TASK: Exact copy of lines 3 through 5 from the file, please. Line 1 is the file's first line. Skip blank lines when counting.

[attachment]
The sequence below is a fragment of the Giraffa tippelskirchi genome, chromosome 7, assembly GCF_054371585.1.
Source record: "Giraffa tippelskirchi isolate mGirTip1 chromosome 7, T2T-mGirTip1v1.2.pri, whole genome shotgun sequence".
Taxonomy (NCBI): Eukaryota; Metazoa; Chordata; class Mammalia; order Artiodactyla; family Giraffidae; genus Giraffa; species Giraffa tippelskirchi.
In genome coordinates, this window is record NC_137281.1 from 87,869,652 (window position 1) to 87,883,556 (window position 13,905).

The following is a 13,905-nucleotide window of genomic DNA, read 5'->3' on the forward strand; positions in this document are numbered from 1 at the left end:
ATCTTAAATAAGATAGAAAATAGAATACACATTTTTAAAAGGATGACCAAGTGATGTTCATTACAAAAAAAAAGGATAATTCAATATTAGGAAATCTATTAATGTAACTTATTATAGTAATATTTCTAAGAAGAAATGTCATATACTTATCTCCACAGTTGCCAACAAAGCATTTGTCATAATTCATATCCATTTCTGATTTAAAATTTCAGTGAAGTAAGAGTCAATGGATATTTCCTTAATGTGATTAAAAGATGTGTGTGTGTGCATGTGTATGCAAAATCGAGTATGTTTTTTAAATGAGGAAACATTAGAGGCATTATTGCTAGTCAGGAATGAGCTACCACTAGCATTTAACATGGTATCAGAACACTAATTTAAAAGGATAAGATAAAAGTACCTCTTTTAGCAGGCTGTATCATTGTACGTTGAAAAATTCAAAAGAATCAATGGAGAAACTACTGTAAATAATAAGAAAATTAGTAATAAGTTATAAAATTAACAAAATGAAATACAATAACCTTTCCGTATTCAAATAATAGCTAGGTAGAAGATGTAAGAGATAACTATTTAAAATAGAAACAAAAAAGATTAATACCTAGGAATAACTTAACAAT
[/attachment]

Taxonomy (NCBI): Eukaryota; Metazoa; Chordata; class Mammalia; order Artiodactyla; family Giraffidae; genus Giraffa; species Giraffa tippelskirchi.
In genome coordinates, this window is record NC_137281.1 from 87,869,652 (window position 1) to 87,883,556 (window position 13,905).

The following is a 13,905-nucleotide window of genomic DNA, read 5'->3' on the forward strand; positions in this document are numbered from 1 at the left end: